This past Friday night the IRS released Notice 2020-65, the much anticipated guidance regarding implementation of the August 8, 2020 presidential memorandum providing for the deferral of the withholding and payment of the employee portion of social security taxes. The deferral period begins on September 1, 2020, and ends December 31, 2020.
The deferral of the employee portion of the social security taxes applies to employees earning less than $4,000 in taxable wages during a biweekly period. The determination of whether the employee is earning less than the threshold $4,000 dollar amount is made on a pay period-by-pay period basis. Consequently, if the wages or compensation payable to an employee for the given pay period are less than $4,000 then the relief outlined in the notice applies. No deferral is permitted for any payment of $4,000 or above in a biweekly period.
Employers should tread carefully in choosing whether and how to implement the deferral. Employers are instructed to withhold and pay the total deferred taxes ratably between January 1, 2021 and April 30, 2021. Accordingly, although employees will have an immediate increase in take home pay from September 1 through December 31, 2020, the amount that was deferred will need to be factored in as an additional biweekly tax after the holiday, and will likely reduce overall take home for each pay period between January 1 and April 30, 2021. Employers will need to communicate any differences that the employees may see in their paychecks in order to manage expectations.
The notice provides that “if necessary” the employer “may make arrangements” to withhold and pay the total deferred taxes. While this sounds like it offers employers additional flexibility, no such arrangement is specifically outlined and it reinforces that the employer is required to pay the deferred tax and must make arrangements to ensure timely payment. The notice is clear that employers must withhold and deposit the deferred taxes in full by April 30, 2021, or penalties, interest, and additions to tax will begin to accrue on the unpaid taxes.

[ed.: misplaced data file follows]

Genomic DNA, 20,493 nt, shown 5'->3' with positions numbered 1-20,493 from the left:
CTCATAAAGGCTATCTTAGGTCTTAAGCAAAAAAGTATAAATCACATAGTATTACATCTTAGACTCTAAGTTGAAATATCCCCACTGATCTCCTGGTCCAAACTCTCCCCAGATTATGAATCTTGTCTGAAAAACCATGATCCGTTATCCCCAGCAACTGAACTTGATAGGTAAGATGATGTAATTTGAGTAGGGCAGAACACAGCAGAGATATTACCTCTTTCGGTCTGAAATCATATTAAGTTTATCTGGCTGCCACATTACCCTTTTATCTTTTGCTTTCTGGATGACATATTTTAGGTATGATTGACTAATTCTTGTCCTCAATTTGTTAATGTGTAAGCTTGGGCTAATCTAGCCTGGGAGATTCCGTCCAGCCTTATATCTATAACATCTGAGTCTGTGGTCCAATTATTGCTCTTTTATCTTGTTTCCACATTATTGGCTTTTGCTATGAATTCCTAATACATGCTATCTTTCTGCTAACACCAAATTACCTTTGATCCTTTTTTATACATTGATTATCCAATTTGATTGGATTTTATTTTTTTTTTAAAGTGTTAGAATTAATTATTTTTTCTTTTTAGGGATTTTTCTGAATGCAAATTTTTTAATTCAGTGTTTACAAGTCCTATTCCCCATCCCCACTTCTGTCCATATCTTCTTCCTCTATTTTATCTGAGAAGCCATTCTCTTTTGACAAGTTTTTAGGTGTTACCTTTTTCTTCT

Please note, this notice is restricted to the employee portion of the social security tax. Earlier this year the Coronavirus, Aid, Relief and Economic Security Act (CARES) Act provided deferral for the employer’s portion of the social security taxes. That deferral was available for payments of the tax imposed on wages from March 27, 2020, through December 31, 2020. The IRS has released separate guidance on implementation of the CARES Act provisions.
The goal of the presidential memorandum was to increase the dollars paid to the employees per paycheck during the pandemic. Although it sounds attractive to potentially see an immediate increase in paycheck amounts, the implementing guidance reinforces the concern that there will be higher burdens for employers. Employers will be tasked with communicating to employees the deferral and the corresponding additional withholdings from January through April. Employers will also need to manage any unexpected events such as the employer and employee parting ways prior to the payment deadline. This added responsibility will need to be weighed against any benefit the employees may gain from this temporary deferral.
A copy of the IRS notice is available here.